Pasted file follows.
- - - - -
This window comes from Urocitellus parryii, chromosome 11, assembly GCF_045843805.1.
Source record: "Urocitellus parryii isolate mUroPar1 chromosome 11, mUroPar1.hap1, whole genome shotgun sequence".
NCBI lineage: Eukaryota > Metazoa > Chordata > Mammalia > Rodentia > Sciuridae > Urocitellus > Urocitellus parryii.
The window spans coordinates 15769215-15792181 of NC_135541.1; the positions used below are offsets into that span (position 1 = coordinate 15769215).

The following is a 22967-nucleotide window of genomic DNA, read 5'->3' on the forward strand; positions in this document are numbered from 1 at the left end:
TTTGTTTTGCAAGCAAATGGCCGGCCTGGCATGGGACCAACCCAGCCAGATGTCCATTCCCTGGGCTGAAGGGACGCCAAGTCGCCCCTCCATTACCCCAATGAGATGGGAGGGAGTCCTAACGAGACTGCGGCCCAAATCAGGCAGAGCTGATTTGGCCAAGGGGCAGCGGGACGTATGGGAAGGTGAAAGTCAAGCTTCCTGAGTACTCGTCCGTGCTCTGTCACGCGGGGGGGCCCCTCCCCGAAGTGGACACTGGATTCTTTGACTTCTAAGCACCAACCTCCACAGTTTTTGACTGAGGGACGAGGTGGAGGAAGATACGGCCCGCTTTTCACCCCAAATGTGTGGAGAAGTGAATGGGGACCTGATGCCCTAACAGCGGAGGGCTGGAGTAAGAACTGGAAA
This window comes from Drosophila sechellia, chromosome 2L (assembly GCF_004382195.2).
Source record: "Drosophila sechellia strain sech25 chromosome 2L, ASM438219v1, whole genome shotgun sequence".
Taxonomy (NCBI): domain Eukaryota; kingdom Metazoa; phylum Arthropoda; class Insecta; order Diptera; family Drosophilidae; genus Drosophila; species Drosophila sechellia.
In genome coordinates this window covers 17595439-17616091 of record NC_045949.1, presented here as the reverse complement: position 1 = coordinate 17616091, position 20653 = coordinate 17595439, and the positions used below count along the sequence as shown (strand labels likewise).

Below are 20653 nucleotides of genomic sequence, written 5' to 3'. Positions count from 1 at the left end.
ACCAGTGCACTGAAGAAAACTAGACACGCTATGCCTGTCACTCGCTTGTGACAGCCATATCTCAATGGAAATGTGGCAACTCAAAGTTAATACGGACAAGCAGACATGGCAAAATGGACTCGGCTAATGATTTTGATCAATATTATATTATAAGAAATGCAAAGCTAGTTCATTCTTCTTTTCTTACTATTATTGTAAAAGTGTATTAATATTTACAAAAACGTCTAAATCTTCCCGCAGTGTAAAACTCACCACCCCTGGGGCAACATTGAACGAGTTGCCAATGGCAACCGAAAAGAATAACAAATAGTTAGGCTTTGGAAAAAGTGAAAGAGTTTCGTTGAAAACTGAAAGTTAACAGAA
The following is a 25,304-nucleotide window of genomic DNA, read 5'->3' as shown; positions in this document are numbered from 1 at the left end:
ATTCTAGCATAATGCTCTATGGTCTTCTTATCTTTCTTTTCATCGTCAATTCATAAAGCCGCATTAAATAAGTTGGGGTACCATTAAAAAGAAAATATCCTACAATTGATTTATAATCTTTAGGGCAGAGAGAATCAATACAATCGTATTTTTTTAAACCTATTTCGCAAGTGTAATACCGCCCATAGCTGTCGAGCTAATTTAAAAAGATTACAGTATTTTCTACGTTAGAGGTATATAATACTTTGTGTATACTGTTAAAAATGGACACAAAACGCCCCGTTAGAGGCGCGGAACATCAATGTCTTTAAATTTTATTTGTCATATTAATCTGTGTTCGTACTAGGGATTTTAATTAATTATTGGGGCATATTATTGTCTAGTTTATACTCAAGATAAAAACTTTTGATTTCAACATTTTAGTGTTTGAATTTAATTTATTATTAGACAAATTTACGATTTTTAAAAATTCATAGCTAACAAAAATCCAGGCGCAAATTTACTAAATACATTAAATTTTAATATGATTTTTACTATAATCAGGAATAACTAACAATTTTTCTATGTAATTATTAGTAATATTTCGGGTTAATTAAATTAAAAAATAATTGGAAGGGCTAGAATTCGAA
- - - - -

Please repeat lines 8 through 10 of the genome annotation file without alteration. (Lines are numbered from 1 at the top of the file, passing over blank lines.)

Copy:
Source record: "Drosophila sechellia strain sech25 chromosome 2L, ASM438219v1, whole genome shotgun sequence".
Taxonomy (NCBI): domain Eukaryota; kingdom Metazoa; phylum Arthropoda; class Insecta; order Diptera; family Drosophilidae; genus Drosophila; species Drosophila sechellia.
In genome coordinates this window covers 17595439-17616091 of record NC_045949.1, presented here as the reverse complement: position 1 = coordinate 17616091, position 20653 = coordinate 17595439, and the positions used below count along the sequence as shown (strand labels likewise).